It’s hard to believe how quickly the last three months have flown by in the Iowa Startup Accelerator. November 3 was ISA Launch Day, and this year’s cohort did a tremendous job presenting and summarizing what they’ve been working on over the course of 94 days. I popped in to work on QuickScore the day before Launch Day, and I could tell the stress level was definitely elevated for the presenters.
In a way, I’m glad that I didn’t have to give a pitch for QuickScore, since our team wasn’t able to truly find a market for what we had built for our beta school district. It would have been fun getting up in front of the crowd and talking about our team’s journey – our adventure in corporate innovation. However, we really didn’t have anything to launch, so I would have felt as though I was wasting the crowd’s time presenting the product to them.
Of the six startups, five were able to launch something during their pitches. The team that did not launch a product had essentially built a feature of another company’s product and decided to go out with a bang as they shut down their startup. Let’s cover what each team presented during ISA Launch Day.
Girls with Ideas did a great job focusing their messaging to explain their product over the last 3 months. Of the six teams, they needed the least amount of product iteration. Most of their effort was focused on finishing what had already been started before the ISA and fine-tuning the messaging to connect their product with their empowerment message. They were also able to develop some other revenue streams that will help them to scale more quickly than they otherwise would have before the accelerator.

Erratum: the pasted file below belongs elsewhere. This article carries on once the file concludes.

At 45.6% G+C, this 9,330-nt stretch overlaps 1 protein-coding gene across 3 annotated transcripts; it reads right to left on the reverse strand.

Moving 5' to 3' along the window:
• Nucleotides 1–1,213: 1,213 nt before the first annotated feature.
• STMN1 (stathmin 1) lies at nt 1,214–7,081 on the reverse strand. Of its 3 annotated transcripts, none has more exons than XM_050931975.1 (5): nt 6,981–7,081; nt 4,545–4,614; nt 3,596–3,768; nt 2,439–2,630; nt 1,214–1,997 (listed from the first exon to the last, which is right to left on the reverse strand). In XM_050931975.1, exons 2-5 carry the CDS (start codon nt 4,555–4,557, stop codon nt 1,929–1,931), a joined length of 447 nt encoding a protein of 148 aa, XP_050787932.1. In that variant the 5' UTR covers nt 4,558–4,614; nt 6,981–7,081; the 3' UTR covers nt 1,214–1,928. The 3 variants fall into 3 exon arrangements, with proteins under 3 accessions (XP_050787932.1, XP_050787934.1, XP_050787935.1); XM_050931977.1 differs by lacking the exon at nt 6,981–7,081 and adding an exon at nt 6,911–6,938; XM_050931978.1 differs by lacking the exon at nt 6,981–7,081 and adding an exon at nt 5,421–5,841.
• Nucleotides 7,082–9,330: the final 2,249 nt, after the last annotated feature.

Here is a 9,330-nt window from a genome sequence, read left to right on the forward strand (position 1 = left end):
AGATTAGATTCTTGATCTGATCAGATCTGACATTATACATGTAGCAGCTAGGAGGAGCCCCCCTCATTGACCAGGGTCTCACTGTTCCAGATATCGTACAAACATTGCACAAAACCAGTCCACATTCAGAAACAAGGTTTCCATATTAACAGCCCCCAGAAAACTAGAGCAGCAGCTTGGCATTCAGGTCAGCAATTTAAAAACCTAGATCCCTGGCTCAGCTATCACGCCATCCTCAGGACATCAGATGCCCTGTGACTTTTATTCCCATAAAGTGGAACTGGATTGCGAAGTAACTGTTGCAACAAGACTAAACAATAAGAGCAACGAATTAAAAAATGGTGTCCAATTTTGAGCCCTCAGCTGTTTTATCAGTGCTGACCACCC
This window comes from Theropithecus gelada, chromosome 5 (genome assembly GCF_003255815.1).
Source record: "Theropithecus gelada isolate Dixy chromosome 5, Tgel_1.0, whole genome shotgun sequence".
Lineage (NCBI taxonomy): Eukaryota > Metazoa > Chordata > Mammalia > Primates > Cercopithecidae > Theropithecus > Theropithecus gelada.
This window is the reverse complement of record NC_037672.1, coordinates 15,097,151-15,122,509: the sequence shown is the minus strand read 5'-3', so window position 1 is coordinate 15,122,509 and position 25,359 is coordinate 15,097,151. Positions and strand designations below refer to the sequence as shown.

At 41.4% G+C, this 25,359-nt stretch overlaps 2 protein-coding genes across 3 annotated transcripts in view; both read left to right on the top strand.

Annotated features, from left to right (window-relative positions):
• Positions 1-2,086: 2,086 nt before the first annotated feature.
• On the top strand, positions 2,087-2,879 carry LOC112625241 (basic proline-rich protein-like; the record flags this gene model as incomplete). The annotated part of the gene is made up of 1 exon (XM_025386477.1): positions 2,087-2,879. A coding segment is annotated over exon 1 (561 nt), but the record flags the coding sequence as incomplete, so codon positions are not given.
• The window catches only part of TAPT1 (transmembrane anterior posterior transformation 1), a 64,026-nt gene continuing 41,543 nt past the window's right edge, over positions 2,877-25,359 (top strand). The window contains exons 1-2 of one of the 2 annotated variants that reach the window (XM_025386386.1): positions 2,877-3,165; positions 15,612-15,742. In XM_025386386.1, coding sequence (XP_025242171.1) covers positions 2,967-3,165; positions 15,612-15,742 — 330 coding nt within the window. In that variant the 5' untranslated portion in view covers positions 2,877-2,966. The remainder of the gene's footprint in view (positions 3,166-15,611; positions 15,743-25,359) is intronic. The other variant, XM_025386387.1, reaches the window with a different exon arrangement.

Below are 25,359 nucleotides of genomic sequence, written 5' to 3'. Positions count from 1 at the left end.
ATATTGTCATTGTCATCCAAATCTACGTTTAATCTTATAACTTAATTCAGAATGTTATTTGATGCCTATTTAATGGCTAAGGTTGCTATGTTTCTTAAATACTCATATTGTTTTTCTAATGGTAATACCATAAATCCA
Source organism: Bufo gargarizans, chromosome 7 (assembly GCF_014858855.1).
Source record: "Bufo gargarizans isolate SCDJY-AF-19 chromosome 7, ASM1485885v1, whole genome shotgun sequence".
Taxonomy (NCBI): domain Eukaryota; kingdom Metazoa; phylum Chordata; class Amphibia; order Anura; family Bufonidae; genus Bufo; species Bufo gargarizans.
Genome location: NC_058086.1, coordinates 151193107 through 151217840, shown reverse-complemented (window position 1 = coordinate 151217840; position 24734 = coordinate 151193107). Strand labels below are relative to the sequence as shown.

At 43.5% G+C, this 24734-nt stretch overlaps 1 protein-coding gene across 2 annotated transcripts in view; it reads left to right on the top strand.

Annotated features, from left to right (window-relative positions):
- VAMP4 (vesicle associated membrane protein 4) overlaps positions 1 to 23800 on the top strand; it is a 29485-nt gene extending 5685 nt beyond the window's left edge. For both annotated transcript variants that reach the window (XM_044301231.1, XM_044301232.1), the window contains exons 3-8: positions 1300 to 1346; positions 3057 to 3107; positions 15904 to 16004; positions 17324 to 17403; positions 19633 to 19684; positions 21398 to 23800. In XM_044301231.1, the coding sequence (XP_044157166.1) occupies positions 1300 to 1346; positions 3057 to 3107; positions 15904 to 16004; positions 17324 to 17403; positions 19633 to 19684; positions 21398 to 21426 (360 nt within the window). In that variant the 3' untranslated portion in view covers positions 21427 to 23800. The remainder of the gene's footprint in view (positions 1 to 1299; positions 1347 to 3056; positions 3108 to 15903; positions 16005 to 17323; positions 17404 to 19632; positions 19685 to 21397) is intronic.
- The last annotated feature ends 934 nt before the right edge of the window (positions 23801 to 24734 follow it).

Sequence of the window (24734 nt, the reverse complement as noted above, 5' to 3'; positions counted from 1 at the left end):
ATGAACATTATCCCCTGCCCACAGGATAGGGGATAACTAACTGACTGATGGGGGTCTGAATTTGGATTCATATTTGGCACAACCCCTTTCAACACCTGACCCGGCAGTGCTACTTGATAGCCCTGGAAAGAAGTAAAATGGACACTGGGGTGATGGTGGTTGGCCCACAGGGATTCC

AssetRover presented next. They were one of three teams that had the least amount of iteration to do during the Iowa Startup Accelerator. Their pitch was probably one of the most improved pitches of the group over the course of the three months. Originally, they were targeting newer real estate investors that maybe had a couple of investment properties. During the customer discovery in the accelerator, they must have found that there wasn’t as big a market in this area as they would have liked. They are now focusing on more professional investment property companies and larger-scale commercial clients. When I listened to their pitch at Innovation Expo, I could tell they were starting to head in this direction, but they did a great job clarifying things at Launch Day.
Streamweaver was the only company that did not launch anything during the event. Unfortunately, as Keevin put it during the pitch, they had “built a feature of another company’s product.” He and Wes were really onto something – connecting e-sports talent to companies that wanted to advertise to e-sports spectators. Had they started developing this a year or two ago, they probably would have been bought out by Twitch rather than learning at TwitchCon that their exact idea was already being developed by a billion-dollar company. As a startup, you can’t really compete with that.